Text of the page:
TileDealer: Please discuss your green building products.
        Nearly all of Custom’s products are considered green and qualify for LEED in one of four categories: regional materials, recycled content, low VOC adhesive, low VOC coatings. Some of the better known products include PolyBlend Grout, VersaBond Thinset mortar and LevelQuick self-leveling underlayment, extensively utilized by tile installers.

        TD: What is Custom’s green building philosophy.
        Being a California-based company, we have always been concerned with the environment. Southern California has always had one of the strictest VOC and emission standards. Custom is concerned with the environment and strives to supply the industry with safe, non-polluting products. We established 11 manufacturing sites across North America to reduce transportation and natural resources consumption. All our facilities are conscious of waste, and employees there do everything they can to reduce energy consumption and the generation of waste to landfills. Dust and water from our processes are recycled back into the process. For the most part, all of this is done on our own. For instance, there are no regulations requiring us to be close to our customers and suppliers. These are things we decided to do on our own to eliminate waste and cost.

        TD: How is Custom Building Products developing new products for that market?
        At Custom, we all work together to develop new products. Teams with personnel from marketing, R&D and sales evaluate the needs of our customers and formulate plans to fill these needs with new products. Our R&D staff of 40 people works on developing and thoroughly testing these new products to assure successful launch.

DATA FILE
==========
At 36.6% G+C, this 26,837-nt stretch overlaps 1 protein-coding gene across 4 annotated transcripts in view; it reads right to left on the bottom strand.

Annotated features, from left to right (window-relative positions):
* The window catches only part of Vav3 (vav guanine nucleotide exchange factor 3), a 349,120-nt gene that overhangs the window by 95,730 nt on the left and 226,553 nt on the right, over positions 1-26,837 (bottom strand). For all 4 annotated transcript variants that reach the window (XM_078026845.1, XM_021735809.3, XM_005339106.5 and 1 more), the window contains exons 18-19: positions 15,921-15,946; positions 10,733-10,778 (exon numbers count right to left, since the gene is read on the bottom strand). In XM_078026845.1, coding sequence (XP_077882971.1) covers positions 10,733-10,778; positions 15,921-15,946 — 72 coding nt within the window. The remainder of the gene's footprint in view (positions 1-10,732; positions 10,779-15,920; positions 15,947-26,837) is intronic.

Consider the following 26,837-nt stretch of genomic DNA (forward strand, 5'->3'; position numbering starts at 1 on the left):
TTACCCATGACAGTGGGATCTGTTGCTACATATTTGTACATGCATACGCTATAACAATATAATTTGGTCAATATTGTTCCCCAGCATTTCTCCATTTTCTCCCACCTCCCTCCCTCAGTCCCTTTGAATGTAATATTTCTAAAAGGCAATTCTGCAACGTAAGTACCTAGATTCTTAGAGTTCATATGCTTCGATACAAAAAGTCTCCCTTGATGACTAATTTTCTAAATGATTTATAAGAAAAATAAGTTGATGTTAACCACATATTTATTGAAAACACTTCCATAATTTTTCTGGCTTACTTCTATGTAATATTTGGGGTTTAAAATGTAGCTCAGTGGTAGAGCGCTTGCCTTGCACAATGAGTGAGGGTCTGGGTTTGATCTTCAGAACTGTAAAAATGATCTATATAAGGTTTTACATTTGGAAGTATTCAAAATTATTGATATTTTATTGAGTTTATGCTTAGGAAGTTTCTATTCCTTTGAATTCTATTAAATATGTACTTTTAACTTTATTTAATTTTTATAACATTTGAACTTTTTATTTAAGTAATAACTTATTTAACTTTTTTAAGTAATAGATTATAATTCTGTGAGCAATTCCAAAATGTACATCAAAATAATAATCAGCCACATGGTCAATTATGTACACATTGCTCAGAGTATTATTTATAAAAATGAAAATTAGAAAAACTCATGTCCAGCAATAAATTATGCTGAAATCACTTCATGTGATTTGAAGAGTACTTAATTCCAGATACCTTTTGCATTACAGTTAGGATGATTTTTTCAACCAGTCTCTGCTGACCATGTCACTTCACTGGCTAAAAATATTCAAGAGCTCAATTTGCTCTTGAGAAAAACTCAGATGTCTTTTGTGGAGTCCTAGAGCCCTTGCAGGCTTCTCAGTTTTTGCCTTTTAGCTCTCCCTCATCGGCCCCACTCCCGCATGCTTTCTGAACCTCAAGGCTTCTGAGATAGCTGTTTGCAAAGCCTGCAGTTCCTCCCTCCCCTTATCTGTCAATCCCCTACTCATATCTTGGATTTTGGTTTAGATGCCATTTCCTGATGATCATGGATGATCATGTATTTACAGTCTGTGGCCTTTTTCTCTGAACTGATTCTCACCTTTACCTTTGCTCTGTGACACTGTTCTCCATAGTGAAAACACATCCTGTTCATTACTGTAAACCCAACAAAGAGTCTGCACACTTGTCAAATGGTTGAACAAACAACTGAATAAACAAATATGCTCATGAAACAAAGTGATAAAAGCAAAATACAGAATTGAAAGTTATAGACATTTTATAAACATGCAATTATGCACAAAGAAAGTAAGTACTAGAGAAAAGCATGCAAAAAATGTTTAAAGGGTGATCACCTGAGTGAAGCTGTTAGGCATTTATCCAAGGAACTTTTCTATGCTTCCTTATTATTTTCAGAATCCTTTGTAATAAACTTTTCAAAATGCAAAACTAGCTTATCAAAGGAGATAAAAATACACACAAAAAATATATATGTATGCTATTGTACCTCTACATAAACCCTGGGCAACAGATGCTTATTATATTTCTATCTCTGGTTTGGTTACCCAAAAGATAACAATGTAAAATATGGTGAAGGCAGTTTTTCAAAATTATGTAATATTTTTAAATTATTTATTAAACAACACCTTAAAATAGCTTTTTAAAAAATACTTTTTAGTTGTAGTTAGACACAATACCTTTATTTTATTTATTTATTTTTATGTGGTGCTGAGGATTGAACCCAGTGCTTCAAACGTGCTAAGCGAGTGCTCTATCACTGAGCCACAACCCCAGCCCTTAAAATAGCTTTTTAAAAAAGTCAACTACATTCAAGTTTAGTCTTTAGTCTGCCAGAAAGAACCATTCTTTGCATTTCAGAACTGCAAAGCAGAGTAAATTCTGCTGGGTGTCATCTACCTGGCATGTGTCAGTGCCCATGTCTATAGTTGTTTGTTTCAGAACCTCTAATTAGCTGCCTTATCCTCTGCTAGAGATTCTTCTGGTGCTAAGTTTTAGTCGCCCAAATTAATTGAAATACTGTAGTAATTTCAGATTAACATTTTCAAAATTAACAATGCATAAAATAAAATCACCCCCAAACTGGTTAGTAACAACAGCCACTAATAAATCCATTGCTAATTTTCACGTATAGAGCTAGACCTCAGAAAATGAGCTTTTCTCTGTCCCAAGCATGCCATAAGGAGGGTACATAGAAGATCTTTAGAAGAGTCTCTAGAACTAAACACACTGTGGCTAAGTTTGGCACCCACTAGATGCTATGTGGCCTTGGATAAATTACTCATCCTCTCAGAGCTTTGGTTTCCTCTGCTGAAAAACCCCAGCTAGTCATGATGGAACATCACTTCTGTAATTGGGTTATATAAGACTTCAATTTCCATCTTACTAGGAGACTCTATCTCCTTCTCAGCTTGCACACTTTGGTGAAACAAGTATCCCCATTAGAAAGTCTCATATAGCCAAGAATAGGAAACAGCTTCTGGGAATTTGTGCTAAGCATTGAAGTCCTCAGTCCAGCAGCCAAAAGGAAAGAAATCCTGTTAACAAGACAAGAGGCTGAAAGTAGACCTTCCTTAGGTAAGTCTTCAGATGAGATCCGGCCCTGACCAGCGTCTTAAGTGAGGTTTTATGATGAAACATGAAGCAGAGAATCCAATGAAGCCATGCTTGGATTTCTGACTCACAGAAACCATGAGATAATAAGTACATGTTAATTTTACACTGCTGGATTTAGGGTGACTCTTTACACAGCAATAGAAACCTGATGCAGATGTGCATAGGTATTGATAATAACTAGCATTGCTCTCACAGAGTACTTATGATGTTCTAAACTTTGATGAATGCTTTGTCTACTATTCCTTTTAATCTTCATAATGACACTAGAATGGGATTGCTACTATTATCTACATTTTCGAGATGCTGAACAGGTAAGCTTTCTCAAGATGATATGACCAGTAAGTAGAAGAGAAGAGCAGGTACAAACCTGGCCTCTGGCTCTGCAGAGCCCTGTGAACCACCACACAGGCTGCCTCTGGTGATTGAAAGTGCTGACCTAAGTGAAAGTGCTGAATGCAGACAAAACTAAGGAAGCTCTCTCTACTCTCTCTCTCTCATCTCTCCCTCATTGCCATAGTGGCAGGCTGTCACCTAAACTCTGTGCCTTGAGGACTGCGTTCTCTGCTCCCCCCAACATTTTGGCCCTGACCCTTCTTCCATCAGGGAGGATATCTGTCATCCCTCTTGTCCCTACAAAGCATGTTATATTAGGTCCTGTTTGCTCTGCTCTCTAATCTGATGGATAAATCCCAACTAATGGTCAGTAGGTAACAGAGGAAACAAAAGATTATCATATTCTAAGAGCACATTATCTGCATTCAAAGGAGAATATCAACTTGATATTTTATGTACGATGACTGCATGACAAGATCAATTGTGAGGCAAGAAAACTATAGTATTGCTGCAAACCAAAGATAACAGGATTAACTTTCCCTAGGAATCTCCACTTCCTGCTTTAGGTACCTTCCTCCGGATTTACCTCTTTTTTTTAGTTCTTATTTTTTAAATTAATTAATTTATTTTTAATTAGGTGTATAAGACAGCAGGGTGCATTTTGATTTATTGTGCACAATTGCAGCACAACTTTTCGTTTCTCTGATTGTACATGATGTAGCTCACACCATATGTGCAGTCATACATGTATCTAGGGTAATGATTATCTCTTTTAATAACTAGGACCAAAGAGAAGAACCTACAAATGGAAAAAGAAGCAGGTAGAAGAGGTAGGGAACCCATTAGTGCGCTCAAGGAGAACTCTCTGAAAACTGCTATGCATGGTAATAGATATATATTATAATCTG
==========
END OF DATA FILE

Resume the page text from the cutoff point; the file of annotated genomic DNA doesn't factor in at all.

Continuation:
TD: What new products are in the pipeline?
        Our most recent introductions are our CEG-Lite epoxy grout, an easy to use product that contains recycled content and is part of the Emerald System. We also introduced SpiderWeb uncoupling mat. The Tile Council of North America recognizes that there are some instances that require the use of an uncoupling membrane. We recognized there was a hole in our product offering. The result is SpiderWeb. There are situations in which floors can’t be installed without using an uncoupling mat, which basically uncouples the tile installation from the sub-floor, so if there’s movement in the sub-floor, it doesn’t crack the tile. For a tile installation, concrete normally requires 28 days to cure before tile can be laid. SpiderWeb allows the tile to be set in as little as three days.

        TD: How do you anticipate this category will evolve over the future?
        Tile and stone are very desirable decorative covering materials. We believe the demand will continue to grow and we will see new products. Many of the newest tile products have also incorporated a green focus and sustainability. Ultra thin tile is an example. This tile is only three mm thick and requires less energy to produce and transport. New tiles like this require new installation products and methods. We plan to make sure that as new tile products are developed, there will be an installation method for them.